Effective sales leaders always seek ways to grow consistent and sustainable revenues. Sometimes it’s as simple as making sure your sales team recognizes who the true competitor is -- and it’s not members of their own sales team. I frequently remind salespeople that the competition is outside the building, not inside it!
Don’t misunderstand me. Healthy competition is good. But unhealthy competition is not and will cost your sales organization dollars and motivation. Often, well-intentioned sales managers create unproductive competition because of an ineffective sales structure.
There are still too many sales departments operating like the Wild West because there are no sales assignments, no sales structure. As a result, salespeople are forced to engage in a ‘sales land grab.’ A new prospect moves into the state and salespeople pounce on the new opportunity. They tag it in their CRM tool and announce that this is their prospect for lifetime of the salesperson. The salesperson gets busy, reaches out once to the prospect -- then sets their competitor up for success because no one is really nurturing this prospect.
Excuses abound for lack of sales assignments. I’ve heard everything from, “Well, my salespeople have existing relationships; we can’t take those accounts away” to “It’s too hard to assign accounts.” Translation: “I don’t want to take the time to crunch data and numbers to really see what is going on in each salesperson’s business.” Chances are very good that you can work around the existing relationships. There are various ways to create sales assignments in order to create ownership and follow-up. You choose if it’s best to create territories by vertical, geography or size of account.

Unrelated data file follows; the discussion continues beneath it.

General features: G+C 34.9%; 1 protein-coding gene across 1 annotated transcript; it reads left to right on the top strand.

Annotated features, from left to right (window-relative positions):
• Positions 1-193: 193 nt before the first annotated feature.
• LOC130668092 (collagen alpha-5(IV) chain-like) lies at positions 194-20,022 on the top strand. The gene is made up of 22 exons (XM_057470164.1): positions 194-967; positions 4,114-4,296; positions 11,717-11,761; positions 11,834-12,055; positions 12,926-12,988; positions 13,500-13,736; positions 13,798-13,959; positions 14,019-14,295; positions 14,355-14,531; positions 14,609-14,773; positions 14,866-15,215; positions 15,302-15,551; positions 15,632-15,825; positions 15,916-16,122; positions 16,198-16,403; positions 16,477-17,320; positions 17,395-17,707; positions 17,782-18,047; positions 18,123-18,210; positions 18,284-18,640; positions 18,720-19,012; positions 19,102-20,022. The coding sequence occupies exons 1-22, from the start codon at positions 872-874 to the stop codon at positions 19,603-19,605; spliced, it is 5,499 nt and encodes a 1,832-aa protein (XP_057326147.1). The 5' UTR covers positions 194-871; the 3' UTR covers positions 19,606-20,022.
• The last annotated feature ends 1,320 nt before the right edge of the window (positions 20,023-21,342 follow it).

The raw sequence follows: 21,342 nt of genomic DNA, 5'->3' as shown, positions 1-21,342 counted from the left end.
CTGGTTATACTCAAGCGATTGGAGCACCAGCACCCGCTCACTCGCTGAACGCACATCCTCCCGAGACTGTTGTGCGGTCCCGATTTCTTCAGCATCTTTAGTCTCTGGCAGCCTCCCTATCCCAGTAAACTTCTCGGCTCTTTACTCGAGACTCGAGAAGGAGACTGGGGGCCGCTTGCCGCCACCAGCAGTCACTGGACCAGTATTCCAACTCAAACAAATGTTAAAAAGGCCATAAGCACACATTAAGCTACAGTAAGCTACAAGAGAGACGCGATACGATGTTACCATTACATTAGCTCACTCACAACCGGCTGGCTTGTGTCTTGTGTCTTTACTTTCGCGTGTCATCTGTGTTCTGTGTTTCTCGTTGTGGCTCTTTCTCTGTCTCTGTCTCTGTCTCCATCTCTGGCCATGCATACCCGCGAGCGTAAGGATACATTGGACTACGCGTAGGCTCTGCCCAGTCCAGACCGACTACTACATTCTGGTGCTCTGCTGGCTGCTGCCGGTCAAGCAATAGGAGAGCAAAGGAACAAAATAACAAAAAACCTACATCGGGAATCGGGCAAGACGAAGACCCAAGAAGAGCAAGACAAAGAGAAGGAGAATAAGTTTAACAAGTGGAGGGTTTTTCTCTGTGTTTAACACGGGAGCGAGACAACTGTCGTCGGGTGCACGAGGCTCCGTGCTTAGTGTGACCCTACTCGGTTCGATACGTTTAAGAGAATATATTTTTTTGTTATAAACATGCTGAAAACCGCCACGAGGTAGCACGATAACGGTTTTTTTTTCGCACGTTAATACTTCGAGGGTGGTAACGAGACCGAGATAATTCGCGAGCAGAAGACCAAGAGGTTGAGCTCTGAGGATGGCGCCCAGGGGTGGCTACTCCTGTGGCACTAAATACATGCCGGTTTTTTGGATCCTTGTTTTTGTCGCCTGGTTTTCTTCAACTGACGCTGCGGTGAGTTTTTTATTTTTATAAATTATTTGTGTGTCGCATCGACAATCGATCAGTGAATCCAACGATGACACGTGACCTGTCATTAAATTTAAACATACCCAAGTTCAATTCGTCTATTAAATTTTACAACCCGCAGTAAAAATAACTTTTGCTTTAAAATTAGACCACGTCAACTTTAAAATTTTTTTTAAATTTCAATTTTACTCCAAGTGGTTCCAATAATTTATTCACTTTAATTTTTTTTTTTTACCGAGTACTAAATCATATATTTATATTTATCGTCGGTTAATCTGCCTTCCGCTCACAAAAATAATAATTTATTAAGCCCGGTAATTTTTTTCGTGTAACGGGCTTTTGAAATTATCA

The most effective sales organizations I work with have sales assignments, which allow focus and transparency. The salesperson is clear about who to pursue and doesn’t waste time trying to fill the sales pipeline with every lead for fear he will miss out! These teams are more efficient because they aren’t driving to or calling any prospect that simply fogs a mirror.
Sales assignments create more openness in sales meetings. Salespeople share successes and concerns about their opportunities because they don’t have to worry about someone on the team coming in and doing a land grab. They actually put opportunities into the CRM because they aren’t worried about another salesperson calling on this prospect. They are more collaborative in giving and sharing best practices because they aren’t competing for the same opportunities.
There is enough competition outside the building. Create sales assignments and you will create teams that compete and collaborate. Remember, the competition is outside the building, not inside the building.
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